Onstage, wearing a Stetson hat, jeans and a flannel shirt, country superstar Toby Crenshaw probably projects a regular-guy image that helps him connect with his fans. But now, as the play “Lily” begins, he’s backstage in his dressing room, minutes after his Omaha arena concert has ended. And he’s having a tantrum.
Christopher Daftsios, who has acted in many New Jersey Repertory Company plays, wrote “Lily,” which is making its world premiere at the Long Branch theater through Nov. 24. He also stars as Toby, a complicated man with a dark past whose just-another-day-on-the-road eventually turns into a once-in-a-lifetime nightmare. As directed by Sarah Norris, “Lily” is a tense, gripping drama with some well-crafted surprises. It’s also a four-character play in which each character has some depth and at least one revelatory moment.
Getting back to that tantrum … the crowd wants an encore but Toby refuses, even though he’s contractually obligated to get back out there. The mayor of Omaha and his wife want to meet him, but he can’t be bothered.
Toby takes off the girdle that helps him maintain the illusion that he’s as slim as he used to be, and puts on a bathrobe. He downs some Jack Daniel’s and gets ready to welcome his groupie du jour. Many are vying for that honor, and it’s one of the duties of Toby’s stoic assistant, Tommy (Adam von Pier), to help him make the selection.
Tommy knows, by experience, what kind of woman Toby wants. He also, as a matter of routine, asks candidates for their driver’s licenses, so he and Toby can make sure they’re not too young.
Toby selects Haley (Joy Donze), who, according to her driver’s license, has turned 18 today. “You want me to get a cake?” Tommy asks Toby.
As she enters the dressing room, Toby, who has been having a testy exchange with his ex-wife on his cell phone, pretends he’s talking to Taylor Swift. But from the moment she steps into the room, Haley doesn’t seem like just another bimbo. When Toby pulls his Taylor Swift stunt, for instance, she lets him know she knows he’s lying, because she knows Swift is in France on this day, and it’s 5 a.m. there, now.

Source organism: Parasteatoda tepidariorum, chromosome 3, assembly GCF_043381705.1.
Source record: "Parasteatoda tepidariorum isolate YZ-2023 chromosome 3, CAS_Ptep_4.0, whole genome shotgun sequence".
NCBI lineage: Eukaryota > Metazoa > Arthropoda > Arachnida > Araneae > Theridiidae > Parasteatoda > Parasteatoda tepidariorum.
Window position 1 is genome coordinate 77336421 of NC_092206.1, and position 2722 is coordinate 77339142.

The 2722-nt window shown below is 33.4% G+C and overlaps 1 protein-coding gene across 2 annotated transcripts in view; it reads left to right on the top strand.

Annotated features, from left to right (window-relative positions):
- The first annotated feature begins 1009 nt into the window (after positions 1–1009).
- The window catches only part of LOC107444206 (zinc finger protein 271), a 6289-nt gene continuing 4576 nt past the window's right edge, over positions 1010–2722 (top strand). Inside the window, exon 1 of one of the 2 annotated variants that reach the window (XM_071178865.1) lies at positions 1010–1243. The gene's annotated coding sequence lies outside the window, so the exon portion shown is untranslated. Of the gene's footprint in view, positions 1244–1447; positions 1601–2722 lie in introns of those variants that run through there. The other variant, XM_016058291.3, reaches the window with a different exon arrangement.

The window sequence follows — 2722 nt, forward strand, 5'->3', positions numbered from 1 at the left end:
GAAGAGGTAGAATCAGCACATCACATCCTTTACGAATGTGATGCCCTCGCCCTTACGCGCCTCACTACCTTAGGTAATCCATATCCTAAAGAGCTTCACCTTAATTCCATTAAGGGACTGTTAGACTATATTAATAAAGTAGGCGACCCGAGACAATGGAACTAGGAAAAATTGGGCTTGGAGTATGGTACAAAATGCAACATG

Haley also seems to have some kind of agenda of her own. So it doesn’t exactly shock us when Toby’s encounter with her takes some unexpected twists and turns, and he has to deal with the consequences.
Toby’s sometimes exasperated, sometimes apoplectic manager Sam (Tait Ruppert) gets involved, too, and we learn a little about Toby and Sam’s history together. This is a play that takes place over just a couple of days, but we get a sense of what Toby’s entire life has been like. It’s quite a playwriting feat that Daftsios is able to accomplish that even though the entire play takes place in a dressing room.
In a nice touch, we also learn about what music meant to Toby — in his younger, more unjaded days — and Haley, Tommy and Sam all get to express themselves musically. Tommy and Sam’s music, in particular, really help us understand what these characters are all about.
Scenic designer Jessica Parks does a nice job with the dressing room, which looks luxurious enough to befit Toby’s status as a star, but also seems kind of bland and anonymous — just another stop on a journey that most people would be glad to take, but that feels to Toby, at this point in his life, like a burden.
New Jersey Repertory Company in Long Branch will present “Lily” through Nov. 24; visit njrep.org. There is no nudity in the play, but due to adult themes, no one younger than 17 will be admitted.
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